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Raging Bull, Howards End, The Motorcycle Diaries

HOWARDS END (1992). The best of the countless Merchant Ivory productions - and arguably the most appreciated by those who don't even like Merchant Ivory movies - this rich adaptation of E.M. Forster's Edwardian-era novel remains one of cinema's defining statements on the rigid class structures that too often create irreparable riffs between a nation's citizenry. The story centers on sisters Margaret and Helen Schlegel (Emma Thompson and Helena Bonham Carter) and their relationships with those who inhabit the classes directly above and below them. On the upper end of the scale, there's the Wilcox family, whose patriarch (Anthony Hopkins) ends up marrying Margaret after his ailing wife (Vanessa Redgrave) passes away; on the bottom rung, there's Leonard Bast (Samuel West), a struggling (and married) clerk whose cause is championed by Helen. The fiercely independent sisters offer a fascinating contrast in pre-modern feminism - Margaret's bend-but-don't-break diplomacy is a far cry from Helen's firebrand radicalism - and scripter Ruth Prawer Jhabvala takes care to preserve the staggering ironies that permeate the tale. Thompson earned a well-deserved Best Actress Oscar for her eye-opening performance (Jhabvala and set designers Luciana Arrighi and Ian Whittaker also emerged victorious), but no less memorable are the turns by Hopkins (who somehow finds a shred of humanity in a despicable character) and Bonham Carter. Extras in the two-disc DVD set include new interviews with director James Ivory, producer Ismail Merchant and others who made the film, a 1984 documentary about the history of Merchant Ivory Productions, and a piece on the film's costume and set designs.
Movie: ***1/2

THE MOTORCYCLE DIARIES (2004). The seeds of social change are planted early on within Ernesto "Che" Guevara in this uncomplicated biopic that examines an early incident in the life of the iconic revolutionary. Adapted by Jose Rivera from the memoirs of both Guevara and his friend Alberto Granado, this new drama from director Walter Salles (Central Station) centers on the two men as they leave their comfortable lives in Buenos Aires, Argentina, in order to see the rest of South America on the back of Alberto's beat-up motorcycle. Yet what begins as an Animal House road adventure for the earnest Ernesto (Bad Education's Gael Garcia Bernal) and the easygoing Alberto (Rodrigo de la Serna) - complete with drunken revelries and flirtatious bantering with the Latino ladies - turns decidedly more somber as they work their way up the continent and become involved first with the indigenous people of Chile and then with a leper colony in Peru. Rivera's Oscar-nominated script makes no mention of Castro or Cuba or even those posthumous T-shirts emblazoned with Che's mug - aside from an end-credit blurb, the movie focuses exclusively on this specific journey. As such, it plays more like a humanist fable about one individual's consciousness-raising than it does as a portrait of the controversial warrior-martyr - while this may smack some as a play-it-safe ploy, it also frees the picture from the shackles of expectation and allows it to blossom as a heartfelt paean to a formidable continent and its proud people. DVD extras include deleted scenes, a making-of feature, and a brief interview with the real Alberto Granado.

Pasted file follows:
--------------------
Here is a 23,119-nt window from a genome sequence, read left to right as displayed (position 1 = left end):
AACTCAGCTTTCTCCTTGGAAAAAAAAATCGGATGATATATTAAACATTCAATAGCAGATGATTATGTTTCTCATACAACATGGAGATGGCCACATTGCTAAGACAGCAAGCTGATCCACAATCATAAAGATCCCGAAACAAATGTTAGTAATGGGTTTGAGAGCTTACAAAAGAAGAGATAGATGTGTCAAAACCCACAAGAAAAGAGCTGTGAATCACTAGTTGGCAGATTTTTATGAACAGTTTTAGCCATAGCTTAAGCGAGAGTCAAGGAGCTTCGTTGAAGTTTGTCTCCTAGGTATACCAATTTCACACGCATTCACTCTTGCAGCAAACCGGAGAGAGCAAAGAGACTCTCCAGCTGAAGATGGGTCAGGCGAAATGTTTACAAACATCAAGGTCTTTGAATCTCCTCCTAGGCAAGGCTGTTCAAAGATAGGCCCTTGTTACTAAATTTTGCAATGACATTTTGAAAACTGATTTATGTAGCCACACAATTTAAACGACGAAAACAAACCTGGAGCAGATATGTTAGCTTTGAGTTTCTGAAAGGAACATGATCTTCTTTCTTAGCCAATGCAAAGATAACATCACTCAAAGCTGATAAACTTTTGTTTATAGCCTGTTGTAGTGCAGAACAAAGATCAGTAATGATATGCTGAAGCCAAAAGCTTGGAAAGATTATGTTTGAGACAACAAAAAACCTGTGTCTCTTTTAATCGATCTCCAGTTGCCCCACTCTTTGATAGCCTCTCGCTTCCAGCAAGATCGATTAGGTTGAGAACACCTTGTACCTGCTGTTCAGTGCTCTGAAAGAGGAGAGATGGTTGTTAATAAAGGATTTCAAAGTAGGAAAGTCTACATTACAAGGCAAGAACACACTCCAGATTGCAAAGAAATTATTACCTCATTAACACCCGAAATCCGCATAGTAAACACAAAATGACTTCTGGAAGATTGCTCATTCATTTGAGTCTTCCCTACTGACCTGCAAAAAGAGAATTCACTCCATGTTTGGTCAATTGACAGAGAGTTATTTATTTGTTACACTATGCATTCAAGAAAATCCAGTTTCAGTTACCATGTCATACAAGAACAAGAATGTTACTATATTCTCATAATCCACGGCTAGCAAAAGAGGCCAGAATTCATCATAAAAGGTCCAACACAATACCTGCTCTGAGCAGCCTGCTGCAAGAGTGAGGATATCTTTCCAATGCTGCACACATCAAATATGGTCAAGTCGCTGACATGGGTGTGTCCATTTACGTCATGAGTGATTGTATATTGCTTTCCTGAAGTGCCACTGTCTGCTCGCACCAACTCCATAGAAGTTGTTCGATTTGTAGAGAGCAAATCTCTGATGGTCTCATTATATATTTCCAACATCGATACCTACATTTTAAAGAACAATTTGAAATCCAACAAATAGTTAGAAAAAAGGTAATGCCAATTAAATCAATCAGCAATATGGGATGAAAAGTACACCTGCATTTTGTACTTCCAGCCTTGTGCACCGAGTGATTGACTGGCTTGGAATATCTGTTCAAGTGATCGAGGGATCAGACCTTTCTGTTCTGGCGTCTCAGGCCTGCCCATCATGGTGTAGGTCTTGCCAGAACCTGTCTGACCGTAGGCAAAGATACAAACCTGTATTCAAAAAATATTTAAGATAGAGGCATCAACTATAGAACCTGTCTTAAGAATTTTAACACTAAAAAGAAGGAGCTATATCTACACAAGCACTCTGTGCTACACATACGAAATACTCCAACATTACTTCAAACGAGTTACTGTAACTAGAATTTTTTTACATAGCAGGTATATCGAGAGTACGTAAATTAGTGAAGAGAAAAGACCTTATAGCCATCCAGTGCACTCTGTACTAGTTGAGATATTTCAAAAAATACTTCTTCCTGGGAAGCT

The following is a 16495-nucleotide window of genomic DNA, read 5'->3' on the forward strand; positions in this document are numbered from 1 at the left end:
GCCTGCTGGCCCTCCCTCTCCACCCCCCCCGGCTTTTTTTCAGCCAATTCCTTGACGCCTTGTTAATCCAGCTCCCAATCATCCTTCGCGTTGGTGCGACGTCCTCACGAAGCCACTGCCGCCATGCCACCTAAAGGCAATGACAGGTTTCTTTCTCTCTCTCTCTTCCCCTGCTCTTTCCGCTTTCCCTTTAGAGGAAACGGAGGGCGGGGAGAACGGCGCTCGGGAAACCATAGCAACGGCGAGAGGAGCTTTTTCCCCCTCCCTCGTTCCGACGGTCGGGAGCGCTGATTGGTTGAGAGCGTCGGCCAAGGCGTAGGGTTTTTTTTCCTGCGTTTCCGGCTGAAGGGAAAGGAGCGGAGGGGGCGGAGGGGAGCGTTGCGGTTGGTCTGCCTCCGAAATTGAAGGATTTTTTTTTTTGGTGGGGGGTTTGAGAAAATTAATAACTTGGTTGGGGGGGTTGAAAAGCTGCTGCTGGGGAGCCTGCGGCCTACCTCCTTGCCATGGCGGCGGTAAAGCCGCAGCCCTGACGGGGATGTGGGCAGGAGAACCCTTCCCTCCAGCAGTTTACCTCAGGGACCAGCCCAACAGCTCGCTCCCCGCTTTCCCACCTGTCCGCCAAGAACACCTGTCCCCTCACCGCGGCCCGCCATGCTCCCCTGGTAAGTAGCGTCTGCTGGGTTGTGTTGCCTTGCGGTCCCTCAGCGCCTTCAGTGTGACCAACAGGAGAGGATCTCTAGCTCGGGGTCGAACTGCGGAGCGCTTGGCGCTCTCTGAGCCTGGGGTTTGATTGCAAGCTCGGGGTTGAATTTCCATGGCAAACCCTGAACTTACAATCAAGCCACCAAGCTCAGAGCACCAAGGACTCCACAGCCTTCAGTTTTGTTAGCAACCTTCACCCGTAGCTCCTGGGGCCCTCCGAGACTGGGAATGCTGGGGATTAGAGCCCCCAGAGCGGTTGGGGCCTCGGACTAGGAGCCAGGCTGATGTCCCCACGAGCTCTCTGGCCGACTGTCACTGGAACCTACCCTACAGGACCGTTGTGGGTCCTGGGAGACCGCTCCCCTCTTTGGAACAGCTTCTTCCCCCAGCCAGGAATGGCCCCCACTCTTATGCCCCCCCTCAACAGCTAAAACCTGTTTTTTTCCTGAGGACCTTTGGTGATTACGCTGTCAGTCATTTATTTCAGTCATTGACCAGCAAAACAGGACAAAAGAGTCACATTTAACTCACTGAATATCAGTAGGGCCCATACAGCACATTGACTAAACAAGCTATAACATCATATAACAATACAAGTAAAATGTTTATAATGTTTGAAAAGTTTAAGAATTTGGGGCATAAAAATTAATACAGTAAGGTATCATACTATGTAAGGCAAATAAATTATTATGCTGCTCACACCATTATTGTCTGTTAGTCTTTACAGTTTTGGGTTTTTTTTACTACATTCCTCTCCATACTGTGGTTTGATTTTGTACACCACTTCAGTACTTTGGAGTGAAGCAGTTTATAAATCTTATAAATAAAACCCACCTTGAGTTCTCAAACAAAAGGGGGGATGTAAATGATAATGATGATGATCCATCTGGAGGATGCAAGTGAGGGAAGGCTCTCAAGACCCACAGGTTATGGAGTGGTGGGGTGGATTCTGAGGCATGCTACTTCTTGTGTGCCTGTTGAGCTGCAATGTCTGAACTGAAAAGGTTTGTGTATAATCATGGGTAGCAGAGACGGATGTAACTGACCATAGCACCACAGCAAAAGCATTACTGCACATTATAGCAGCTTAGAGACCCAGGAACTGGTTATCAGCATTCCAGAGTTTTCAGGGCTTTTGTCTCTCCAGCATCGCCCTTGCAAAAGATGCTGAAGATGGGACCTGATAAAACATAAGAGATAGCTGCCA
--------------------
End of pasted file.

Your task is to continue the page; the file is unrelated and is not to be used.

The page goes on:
Movie: ***

RAGING BULL (1980). Is Raging Bull really the best movie of the 1980s? According to Roger Ebert, the late Gene Siskel, USA Today's Mike Clark, and an American Film magazine poll of 54 influential US critics, the answer is yes. But whether it's ranked number one or number two or even number 200, it's clear that Martin Scorsese's pugilist pic is a towering achievement, a mesmerizing film that, like the current Million Dollar Baby, refuses to be pigeonholed as merely a "boxing movie." Decidedly unsentimental in every respect, Raging Bull offers a searing character study of Jake La Motta, the middleweight boxing champion who was as much of a brute outside the ring as he was inside it. Robert De Niro, in a superb performance that earned him the Best Actor Oscar, plays La Motta throughout his adult life, famously going from a fighting physique to portray the boxer in his heyday to gaining 60 pounds to play him after his glory days were long over. It's a startling transformation, but the true power of De Niro's performance rests in his ability to worm his way into this lug's twisted psyche and air out his personal demons for all to see. Scorsese's meticulous direction (you'd never know he had no interest in boxing when first tackling this project), the brilliant screenplay by Paul Schrader and Mardik Martin (adapted from La Motta's autobiography), Thelma Schoonmaker's Oscar-winning editing and Michael Chapman's black-and-white cinematography all deserve kudos; ditto for the superlative turns by novice actors Joe Pesci (as Jake's supportive brother) and Cathy Moriarty (as his long-suffering wife). Extras on the two-disc DVD include three audio commentaries featuring Scorsese, the real Jake La Motta and others, a quartet of making-of features detailing all aspects of the production, and a shot-by-shot comparison between an actual La Motta bout (captured in newsreel footage) and the recreation by Scorsese and De Niro.
Movie: ****

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